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Journal Article

Long term changes in the distribution and δ 15N values of individual soil amino acids in the absence of plant and fertiliser inputs


Werner,  R. A.
Service Facility Stable Isotope/Gas Analytics, Dr. W. A. Brand, Max Planck Institute for Biogeochemistry, Max Planck Society;

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Bol, R., Ostle, N. J., Chenu, C. C., Petzke, K.-J., Werner, R. A., & Balesdent, J. (2004). Long term changes in the distribution and δ 15N values of individual soil amino acids in the absence of plant and fertiliser inputs. Isotopes in Environmental and Health Studies, 40(4), 243-256.

Cite as: http://hdl.handle.net/11858/00-001M-0000-000E-D15B-A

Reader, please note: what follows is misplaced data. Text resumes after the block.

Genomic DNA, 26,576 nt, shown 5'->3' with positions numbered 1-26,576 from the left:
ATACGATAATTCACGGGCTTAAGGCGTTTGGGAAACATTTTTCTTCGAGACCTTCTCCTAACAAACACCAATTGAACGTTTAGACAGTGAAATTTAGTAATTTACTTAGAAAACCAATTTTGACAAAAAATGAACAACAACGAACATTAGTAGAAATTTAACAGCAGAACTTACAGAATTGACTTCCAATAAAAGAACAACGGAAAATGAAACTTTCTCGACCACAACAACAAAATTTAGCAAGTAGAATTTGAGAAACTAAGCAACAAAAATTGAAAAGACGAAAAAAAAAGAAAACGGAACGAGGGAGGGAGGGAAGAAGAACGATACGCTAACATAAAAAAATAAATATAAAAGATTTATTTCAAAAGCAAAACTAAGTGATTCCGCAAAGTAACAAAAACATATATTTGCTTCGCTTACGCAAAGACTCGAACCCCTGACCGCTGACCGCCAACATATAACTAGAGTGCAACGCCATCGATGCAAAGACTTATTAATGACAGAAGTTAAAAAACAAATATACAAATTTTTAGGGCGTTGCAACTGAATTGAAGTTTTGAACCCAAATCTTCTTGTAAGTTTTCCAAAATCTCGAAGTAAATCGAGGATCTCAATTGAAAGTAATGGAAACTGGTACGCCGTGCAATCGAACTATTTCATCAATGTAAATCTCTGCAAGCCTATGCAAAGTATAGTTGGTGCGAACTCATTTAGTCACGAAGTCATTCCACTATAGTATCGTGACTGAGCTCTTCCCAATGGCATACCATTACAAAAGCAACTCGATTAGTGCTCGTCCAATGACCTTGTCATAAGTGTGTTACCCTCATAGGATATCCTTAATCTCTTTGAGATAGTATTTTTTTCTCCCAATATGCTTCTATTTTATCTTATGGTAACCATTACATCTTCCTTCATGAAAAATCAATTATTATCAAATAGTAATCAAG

The long-term 'biodegradation' on soil amino acids was examined in the control plots of '42 parcelles' experiment, established in 1928 at INRA, Versailles (France). None of the plots is cultivated, but is kept free of weeds, and mixed to a depth of 25 cm twice yearly. Topsoil (0-10 cm depth) samples collected in 1929, 1963 and 1997 were subjected to acid hydrolysis (6 N HCl) for comparison. The distribution and delta(15)N natural abundance of 20 individual amino acids in the soils were determined, using ion chromatography (IC) and gas chromatography-combustion-isotope ratio mass spectrometry (GC-C-IRMS). The total N and amino acid-N (AA-N), respectively, decreased by 54 % and 73 % in the period from 1929 to 1997. The average N loss was comparable for 1929-1963 (period 1) and 1963-1997 (period 2), but AA-N loss was three times faster in the former period. This significant reduction in total AA-N content was mirrored in the individual amino acids, which decreased by 74 % ± 1 % (ranging 58-89 %) between 1929 and 1997. The bulk delta(15)N values generally increased from 1929 to 1997, mainly associated with comparable or even higher increase of delta(15)N of the non-AA-N in the soil. The residence time ( t(1/2) , time in which half of N was lost from a specific soil pool) was ca. 65 ± 5 years for the bulk soil, and comparable for periods 1 and 2. However, between periods 1 and 2 it decreased from 128 to 41 years in the non-AA pool, but increased from 59 to 92 years in the AA-N pool. Proline and amino acids that appear early in soil microbial metabolic pathways ( e.g. glutamic acid, alanine, aspartic acid and valine) had relatively high delta N-15 values. Phenylalanine, threonine, glycine and leucine had relatively depleted delta N-15 values. The average delta(15)N value of the individual amino acids (IAAs) increased by 1delta unit from 1929 to 1997, associated with a similar rise from 1929 to 1963, and no change thereafter till 1997. However, the delta N-15 values of phenylalanine decreased by more than 7delta N-15 units between 1929 and 1997. The delta N-15 shift of IAAs from 1929 to 1963 and from 1929 to 1997 was not influenced by the relative amount of N remaining compared with the 1929 soil concentrations. The only exception was phenylalanine which showed decreasing delta N-15 associated with its decreasing concentration in the soil. We conclude therefore that in the absence of plant and fertiliser inputs, no change in the delta N-15 value of individual soil amino acids occurs, hence the original delta N-15 values are preserved and diagnostic information on past soil N (cycling) is retained. The exception was phenylalanine, its delta N-15 decreased with decreasing concentration from 1929 to 1997, hence it acted as a 'potential' marker for the land use changes (i.e. arable cropping to a fallow). The long term biological processing and reworking of residual amino acids resulted in a (partial) stabilisation in the soil, evidenced by reduced N loss and increased residence time of amino acid N during the period 1963-1997. [References: 80]